LINGUIST List 16.295
Mon Jan 31 2005
Diss: Comp Ling/Syntax: Alves: 'Estimation of ...'
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Estimation of Strength of Association and Its Application to Structural Ambiguity Resolution
Message 1: Estimation of Strength of Association and Its Application to Structural Ambiguity Resolution
From: Eduardo Alves <Alves.Eduardogmail.com>
Subject: Estimation of Strength of Association and Its Application to Structural Ambiguity Resolution
Institution: University of Electro-Communications
Program: Computer Science and Information Mathematics
Dissertation Status: Completed
Degree Date: 1999
Author: Eduardo Alves
Dissertation Title: Estimation of Strength of Association and Its Application to Structural Ambiguity Resolution
Subject Language(s): English (ENG)
Ambiguity resolution is a central issue in natural language processing. It
is a necessary step, for instance, for devising robust natural language
understanding or machine translation systems. We propose a corpus-based
method to measure the strength of association between words in linguistic
constructions and then apply it to deciding prepositional phrase
attachments in English, determining the correct dependency structure in
Japanese sentences, and resolving structural ambiguities in Japanese noun
phrases containing the particle 'no'.
Essentially there are two methods to resolve structural ambiguities:
rule-based and corpus-based. In the first method, preference rules
applicable to the disambiguation tasks are derived from linguistic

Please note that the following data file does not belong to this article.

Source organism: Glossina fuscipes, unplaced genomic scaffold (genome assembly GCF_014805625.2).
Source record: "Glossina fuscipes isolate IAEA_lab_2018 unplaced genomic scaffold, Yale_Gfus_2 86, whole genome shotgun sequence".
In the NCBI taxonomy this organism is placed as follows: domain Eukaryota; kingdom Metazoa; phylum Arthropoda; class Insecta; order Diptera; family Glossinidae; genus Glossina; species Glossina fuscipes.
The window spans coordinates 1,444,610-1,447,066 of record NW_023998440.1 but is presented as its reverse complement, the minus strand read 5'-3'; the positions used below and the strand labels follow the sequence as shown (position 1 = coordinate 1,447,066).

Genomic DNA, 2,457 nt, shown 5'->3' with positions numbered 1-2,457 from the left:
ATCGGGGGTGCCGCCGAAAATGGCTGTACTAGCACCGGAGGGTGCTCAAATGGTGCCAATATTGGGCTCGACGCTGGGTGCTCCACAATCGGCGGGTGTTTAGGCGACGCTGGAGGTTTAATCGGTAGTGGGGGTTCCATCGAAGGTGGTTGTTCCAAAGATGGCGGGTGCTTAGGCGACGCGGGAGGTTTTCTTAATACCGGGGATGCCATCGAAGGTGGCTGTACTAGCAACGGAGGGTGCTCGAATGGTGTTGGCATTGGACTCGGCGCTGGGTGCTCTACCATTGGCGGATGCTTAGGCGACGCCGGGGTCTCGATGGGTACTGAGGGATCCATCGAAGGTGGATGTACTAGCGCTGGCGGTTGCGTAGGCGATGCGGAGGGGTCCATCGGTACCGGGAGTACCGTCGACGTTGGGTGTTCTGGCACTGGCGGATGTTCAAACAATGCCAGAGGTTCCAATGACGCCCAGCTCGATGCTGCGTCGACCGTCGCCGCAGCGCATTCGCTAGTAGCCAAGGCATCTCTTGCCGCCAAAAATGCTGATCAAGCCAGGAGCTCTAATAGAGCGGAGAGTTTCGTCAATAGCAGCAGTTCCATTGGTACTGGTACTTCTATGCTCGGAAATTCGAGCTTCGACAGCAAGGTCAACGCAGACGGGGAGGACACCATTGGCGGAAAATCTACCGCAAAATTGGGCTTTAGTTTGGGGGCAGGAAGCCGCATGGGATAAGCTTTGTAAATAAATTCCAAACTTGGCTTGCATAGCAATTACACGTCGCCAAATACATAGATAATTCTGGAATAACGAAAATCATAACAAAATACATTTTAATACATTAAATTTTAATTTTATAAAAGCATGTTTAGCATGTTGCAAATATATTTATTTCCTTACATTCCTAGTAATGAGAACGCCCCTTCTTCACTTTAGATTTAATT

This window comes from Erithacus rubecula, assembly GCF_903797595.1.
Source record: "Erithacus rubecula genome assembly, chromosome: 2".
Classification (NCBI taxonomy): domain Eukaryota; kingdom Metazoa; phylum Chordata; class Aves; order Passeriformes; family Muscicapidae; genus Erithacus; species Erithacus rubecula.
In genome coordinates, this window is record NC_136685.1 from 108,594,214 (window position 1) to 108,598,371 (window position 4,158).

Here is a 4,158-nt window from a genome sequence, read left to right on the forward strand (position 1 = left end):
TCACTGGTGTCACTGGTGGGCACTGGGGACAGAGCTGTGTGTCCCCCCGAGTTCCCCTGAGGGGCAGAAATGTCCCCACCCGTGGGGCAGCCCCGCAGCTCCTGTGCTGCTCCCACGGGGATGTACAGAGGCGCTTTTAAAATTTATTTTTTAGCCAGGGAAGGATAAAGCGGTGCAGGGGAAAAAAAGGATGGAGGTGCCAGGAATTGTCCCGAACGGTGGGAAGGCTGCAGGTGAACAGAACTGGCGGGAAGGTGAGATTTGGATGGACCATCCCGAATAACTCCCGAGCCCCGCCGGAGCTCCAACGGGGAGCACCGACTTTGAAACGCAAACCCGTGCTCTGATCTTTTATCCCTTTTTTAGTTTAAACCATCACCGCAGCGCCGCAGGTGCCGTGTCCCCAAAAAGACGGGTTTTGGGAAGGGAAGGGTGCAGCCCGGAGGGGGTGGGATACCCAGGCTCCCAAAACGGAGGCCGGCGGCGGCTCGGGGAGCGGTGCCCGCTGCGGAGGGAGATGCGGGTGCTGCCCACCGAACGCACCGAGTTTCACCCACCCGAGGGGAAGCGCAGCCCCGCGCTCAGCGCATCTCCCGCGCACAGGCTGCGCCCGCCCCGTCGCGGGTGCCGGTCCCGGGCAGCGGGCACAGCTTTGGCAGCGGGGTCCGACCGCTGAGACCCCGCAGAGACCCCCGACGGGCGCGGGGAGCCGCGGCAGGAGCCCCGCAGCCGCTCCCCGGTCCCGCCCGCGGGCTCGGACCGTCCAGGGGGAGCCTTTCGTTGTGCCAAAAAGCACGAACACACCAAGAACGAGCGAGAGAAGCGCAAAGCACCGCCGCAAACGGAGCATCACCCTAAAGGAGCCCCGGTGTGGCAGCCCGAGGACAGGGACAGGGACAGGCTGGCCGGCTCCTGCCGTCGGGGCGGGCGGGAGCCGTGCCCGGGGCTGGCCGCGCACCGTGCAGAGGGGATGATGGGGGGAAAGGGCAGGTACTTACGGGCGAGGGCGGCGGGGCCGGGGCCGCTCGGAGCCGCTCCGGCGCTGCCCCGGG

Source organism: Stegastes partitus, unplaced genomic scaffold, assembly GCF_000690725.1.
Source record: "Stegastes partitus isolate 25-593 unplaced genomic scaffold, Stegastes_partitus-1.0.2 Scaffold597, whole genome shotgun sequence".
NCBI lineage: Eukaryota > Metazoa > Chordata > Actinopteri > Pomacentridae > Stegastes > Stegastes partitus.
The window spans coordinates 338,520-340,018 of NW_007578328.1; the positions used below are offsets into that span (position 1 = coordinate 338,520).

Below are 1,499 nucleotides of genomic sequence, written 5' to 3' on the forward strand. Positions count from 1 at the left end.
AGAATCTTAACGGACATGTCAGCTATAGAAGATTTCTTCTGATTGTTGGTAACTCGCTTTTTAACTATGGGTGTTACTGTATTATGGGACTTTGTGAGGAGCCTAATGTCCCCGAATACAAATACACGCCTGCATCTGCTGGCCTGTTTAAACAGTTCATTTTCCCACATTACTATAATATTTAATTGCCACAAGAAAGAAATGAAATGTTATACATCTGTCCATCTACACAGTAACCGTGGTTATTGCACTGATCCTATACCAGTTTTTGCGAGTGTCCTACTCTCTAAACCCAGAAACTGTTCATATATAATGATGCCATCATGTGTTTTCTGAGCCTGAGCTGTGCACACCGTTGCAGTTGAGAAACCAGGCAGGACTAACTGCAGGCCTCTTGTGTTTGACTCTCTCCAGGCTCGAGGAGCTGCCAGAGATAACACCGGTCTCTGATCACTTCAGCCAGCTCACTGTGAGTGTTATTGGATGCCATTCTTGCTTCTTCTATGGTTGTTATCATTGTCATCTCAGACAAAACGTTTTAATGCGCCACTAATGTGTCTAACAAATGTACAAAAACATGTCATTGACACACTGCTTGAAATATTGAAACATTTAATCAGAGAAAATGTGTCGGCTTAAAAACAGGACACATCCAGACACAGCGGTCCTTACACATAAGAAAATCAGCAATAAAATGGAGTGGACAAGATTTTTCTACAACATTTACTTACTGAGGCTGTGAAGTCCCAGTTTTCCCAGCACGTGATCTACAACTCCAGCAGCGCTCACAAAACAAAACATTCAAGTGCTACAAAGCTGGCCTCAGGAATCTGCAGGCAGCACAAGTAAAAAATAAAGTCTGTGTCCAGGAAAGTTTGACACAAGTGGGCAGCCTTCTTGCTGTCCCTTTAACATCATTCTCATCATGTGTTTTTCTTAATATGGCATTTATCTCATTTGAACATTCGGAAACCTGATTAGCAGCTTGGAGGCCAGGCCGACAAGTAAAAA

observations. In the second method, the preferences for disambiguation are
obtained from statistical measures in large-scale corpora.
In this thesis we base our study on the statistical information depicted
from the EDR Corpus and a conceptual dictionary. We use the corpus to get
co-occurrence information between two or more words and then calculate the
strength of association using mutual information. When the number of
co-occurrences is zero or low, we use the conceptual dictionary and, using
t-scores, substitute the words automatically with the best possible
conceptual classes. By doing so, we avoid noises introduced by combining
all classes, using unreliable classes or unrelated classes, and a priori
clustering words into
We verified the effectiveness of our method by applying the strength of
association measure to three types of structural ambiguity resolutions. In
the first experiment we attempted to determine the attachment for
prepositional phrases in English. In the construction V+N+PP
(verb-noun-prepositional phrase), the PP may attach to N or to V. Here, we
employed the association measure to find the attachment of 500 ambiguous
structures and achieved a success rate of 85.6%. The result is an
improvement over other methods (59.6% to 79.5%), and is comparable to that
of an experiment by human subjects.
In a second experiment we tried to resolve ambiguities in Japanese
sentences. Due to the relative free word order in Japanese, it is quite
difficult to determine the governor-dependent relations in a sentence.
Here, for 75 constructions taken from sentences each containing an average
of 8.68 probable structures, we obtained a success rate of 87.0%, a
significant improvement over other methods whose success rates ranged from
70.6% to 82.6%.
In the last experiment, we attempted to find the correct structure for
Japanese noun-phrases containing the particle 'no'. Here, for 429 'no'
constructions, we obtained a success rate of 77.6%. Although this rate is
not especially high, it is an improvement over the preformance for the same
data of the experiments using other methods (72.7% to 73.2%).
The class-based association measure we proposed captures the relevant
information effectively by selecting reliable data. It has generality and
applicability, too, since it uses no rules or idiosyncratic processes. The
method can be applicable to studying other linguistic phenomena than the
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